Activists in the dark on D’Entrecasteaux mining tenement listings

Warren HatelyAugusta Margaret River Times
Windswept and rugged Salmon Beach at D'Entrecasteaux National Park.
Camera IconWindswept and rugged Salmon Beach at D'Entrecasteaux National Park. Credit: The West Australian

An activist group which is fighting mining proposals near Denmark’s D’Entrecasteaux National Park say changes to advertising applications is hampering the ability of communities to protect themselves.

The D’Entrecasteaux Coalition has called on the State Government to change the Department of Mines, Industry Regulation and Safety’s community consultation process to make sure it is “open and transparent”.

Coalition spokesman Andy Russell said changes included no longer listing tenement applications in newspapers, which undermined the ability of grassroots groups to track proposals and developments.

“While the D’Entrecasteaux Coalition would like to see the department’s processes changed to make it encourage public participation, adopt precautionary principles to projects, and practise key sustainability principles, we are only asking the State Government to re-establish advertising of new mining leases in the local newspapers and to improve the system through compulsory notification of individual organisations with a history of interest in that particular area where a lease has been made,” he said.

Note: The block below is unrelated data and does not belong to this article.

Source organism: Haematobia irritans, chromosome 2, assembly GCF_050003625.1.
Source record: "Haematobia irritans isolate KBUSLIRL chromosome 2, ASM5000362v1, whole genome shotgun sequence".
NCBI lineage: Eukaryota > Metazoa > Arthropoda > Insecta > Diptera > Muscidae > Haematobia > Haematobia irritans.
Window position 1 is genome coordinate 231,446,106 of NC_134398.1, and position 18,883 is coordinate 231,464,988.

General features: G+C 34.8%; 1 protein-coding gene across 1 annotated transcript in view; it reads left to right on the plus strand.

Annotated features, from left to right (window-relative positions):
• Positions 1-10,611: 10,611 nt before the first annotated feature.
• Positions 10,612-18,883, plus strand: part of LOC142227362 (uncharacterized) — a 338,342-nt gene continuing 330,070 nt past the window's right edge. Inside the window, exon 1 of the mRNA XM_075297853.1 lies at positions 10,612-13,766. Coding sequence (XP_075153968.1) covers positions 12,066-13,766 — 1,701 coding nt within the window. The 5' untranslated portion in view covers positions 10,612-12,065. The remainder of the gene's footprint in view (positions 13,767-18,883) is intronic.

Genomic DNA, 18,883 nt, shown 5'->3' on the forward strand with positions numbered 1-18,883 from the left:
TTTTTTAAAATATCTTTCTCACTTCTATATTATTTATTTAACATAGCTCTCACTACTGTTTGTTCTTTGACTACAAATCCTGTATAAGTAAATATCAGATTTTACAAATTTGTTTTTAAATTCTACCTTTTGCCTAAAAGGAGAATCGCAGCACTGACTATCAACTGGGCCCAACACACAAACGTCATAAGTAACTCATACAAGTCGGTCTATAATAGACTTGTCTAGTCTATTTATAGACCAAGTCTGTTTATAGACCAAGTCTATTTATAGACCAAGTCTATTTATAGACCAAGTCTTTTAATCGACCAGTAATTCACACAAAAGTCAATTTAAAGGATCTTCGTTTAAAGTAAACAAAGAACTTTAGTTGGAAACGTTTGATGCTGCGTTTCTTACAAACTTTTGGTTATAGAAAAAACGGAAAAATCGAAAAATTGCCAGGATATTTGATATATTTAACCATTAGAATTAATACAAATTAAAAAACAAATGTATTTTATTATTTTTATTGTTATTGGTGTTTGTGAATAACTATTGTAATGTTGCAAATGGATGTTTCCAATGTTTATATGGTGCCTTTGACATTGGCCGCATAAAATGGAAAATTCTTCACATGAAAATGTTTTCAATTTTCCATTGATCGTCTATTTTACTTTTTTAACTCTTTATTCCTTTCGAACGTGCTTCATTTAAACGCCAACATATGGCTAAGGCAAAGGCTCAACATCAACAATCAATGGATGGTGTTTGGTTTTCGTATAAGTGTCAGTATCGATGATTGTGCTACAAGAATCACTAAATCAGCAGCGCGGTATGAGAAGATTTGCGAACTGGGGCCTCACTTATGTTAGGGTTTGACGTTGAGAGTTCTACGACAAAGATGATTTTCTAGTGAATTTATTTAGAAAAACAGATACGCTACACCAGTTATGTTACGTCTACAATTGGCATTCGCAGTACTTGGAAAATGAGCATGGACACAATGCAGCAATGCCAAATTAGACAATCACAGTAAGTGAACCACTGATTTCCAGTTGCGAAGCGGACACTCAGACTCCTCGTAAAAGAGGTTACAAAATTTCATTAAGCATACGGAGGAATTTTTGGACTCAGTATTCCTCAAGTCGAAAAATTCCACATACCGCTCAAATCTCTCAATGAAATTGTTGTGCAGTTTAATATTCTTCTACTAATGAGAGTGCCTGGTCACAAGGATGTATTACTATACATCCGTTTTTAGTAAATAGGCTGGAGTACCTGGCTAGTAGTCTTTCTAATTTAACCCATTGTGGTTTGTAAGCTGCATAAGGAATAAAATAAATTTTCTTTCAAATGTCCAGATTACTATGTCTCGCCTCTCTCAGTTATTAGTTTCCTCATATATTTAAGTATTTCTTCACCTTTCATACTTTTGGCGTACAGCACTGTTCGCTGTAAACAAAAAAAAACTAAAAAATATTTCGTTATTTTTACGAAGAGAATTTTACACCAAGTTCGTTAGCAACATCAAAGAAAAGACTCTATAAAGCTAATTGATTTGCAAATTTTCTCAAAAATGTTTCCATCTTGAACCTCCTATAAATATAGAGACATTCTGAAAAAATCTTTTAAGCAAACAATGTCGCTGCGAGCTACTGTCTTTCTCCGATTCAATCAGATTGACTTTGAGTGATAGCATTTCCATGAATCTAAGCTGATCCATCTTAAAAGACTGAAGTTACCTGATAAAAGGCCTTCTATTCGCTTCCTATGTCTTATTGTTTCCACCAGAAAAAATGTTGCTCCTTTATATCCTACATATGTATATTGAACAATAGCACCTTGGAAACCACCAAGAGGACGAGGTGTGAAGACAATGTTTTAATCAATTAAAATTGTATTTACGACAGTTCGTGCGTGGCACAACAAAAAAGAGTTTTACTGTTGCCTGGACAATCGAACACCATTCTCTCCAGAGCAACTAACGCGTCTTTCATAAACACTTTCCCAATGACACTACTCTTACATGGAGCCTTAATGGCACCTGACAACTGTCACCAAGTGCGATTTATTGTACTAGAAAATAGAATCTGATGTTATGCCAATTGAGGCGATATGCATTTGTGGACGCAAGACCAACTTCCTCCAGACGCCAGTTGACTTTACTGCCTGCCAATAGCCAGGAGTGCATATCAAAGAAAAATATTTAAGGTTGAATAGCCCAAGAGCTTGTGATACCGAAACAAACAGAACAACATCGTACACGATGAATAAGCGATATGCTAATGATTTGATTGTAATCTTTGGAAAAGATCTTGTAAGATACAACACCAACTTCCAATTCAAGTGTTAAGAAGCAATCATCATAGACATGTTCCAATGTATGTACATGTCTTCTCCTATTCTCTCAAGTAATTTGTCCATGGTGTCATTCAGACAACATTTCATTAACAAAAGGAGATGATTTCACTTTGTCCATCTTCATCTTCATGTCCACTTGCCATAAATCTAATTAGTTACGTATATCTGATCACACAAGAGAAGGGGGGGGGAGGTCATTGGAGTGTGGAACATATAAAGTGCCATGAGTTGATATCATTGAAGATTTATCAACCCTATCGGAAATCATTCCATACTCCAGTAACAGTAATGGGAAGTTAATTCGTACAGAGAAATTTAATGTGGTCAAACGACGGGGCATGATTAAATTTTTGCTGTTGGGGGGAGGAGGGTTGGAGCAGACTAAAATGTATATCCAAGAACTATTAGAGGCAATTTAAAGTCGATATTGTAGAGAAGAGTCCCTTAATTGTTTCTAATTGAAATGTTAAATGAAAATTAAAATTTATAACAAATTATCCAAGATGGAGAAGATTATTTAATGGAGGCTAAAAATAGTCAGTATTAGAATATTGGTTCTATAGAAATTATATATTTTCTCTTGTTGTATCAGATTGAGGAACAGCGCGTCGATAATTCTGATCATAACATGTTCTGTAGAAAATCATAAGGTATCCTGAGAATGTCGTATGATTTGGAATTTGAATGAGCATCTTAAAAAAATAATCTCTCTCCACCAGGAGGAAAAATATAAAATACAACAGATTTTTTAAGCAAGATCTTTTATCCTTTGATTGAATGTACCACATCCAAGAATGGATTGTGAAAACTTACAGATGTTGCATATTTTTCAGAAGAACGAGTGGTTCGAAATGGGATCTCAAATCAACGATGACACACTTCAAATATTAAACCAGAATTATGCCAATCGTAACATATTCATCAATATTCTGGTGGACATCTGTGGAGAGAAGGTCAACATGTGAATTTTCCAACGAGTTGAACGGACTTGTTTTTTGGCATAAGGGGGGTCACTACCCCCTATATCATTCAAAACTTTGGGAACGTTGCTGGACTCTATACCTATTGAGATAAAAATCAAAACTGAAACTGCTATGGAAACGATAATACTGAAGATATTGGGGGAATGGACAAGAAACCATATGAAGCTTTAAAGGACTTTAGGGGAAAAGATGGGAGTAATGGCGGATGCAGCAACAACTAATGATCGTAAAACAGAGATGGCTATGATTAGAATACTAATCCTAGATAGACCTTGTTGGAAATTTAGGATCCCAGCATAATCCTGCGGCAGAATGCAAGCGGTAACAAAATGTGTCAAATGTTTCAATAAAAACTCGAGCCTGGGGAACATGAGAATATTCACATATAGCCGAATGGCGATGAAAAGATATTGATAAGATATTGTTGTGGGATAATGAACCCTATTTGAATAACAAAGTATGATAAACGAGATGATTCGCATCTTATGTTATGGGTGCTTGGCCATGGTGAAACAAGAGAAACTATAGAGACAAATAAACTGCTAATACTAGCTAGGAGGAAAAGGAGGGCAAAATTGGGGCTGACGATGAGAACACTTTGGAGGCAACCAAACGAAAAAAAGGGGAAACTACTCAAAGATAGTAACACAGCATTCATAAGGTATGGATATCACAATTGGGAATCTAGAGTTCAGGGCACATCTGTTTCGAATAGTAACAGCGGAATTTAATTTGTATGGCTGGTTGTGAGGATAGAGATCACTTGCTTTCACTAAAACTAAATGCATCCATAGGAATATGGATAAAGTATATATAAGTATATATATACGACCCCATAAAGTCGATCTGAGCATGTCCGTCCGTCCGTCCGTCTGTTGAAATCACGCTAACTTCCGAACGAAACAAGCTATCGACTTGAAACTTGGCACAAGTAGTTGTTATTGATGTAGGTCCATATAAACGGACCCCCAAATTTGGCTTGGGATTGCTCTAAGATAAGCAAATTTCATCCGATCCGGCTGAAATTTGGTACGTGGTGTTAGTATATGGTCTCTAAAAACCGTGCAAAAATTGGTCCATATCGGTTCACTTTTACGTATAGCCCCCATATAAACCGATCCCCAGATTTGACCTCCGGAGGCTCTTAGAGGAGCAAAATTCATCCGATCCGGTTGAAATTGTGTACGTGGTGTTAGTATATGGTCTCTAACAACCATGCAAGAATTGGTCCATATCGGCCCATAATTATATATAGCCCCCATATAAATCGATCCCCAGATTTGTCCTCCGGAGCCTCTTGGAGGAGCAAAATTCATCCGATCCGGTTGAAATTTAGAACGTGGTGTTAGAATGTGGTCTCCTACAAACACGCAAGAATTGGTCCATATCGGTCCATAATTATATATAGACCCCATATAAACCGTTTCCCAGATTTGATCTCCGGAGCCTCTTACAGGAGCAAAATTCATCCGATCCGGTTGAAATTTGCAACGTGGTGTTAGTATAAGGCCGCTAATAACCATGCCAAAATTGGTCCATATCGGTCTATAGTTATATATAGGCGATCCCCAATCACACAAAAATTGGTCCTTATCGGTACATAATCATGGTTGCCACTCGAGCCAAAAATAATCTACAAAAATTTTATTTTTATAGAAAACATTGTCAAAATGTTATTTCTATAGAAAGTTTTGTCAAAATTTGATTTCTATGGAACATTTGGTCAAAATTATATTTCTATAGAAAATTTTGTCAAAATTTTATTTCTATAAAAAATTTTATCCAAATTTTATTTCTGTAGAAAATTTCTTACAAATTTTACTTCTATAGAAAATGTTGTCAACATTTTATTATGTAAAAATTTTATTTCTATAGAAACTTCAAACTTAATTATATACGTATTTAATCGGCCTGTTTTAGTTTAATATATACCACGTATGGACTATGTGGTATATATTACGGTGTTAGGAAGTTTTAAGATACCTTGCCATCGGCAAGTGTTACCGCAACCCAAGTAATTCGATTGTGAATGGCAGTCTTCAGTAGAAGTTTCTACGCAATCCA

He said the changes made it “not surprising” DMIRS reported no objections to a contentious mining lease within a C-class reserve next to Lake Jasper.

Public advertisements were key to last decade’s fight in Margaret River against contentious mining plans proposed for Osmington, but farmer and former No Coalition convenor Brent Watson said communities had become wiser.

“With virtually everything online these days it could be said that this is a logical evolution,” he said.

“The ‘bush telegraph’ now being at its most effective in history with the advent of social media, I think communities will catch up pretty quickly to mining news and in fact get ahead of it in no time.”

Mr Watson also said neighbours adjacent to proposed mining tenements were required by law to receive a direct copy of the application.

DMIRS resource tenure executive director Rick Rogerson said the decision to “rescind” the requirement for advertisements came from community feedback.

“Criticism was received by the then Department of Mines and Petroleum because application details were not being published on its website,” he said.

“Concern was expressed that it was unrealistic to expect community members to purchase newspapers to find public notice of tenement applications.”

DMIRS developed a real-time online notification system and advertised the changes.

“The feedback received was positive about the initiative to move to an online notification service that provided information in virtually real time,” Mr Rogerson said.

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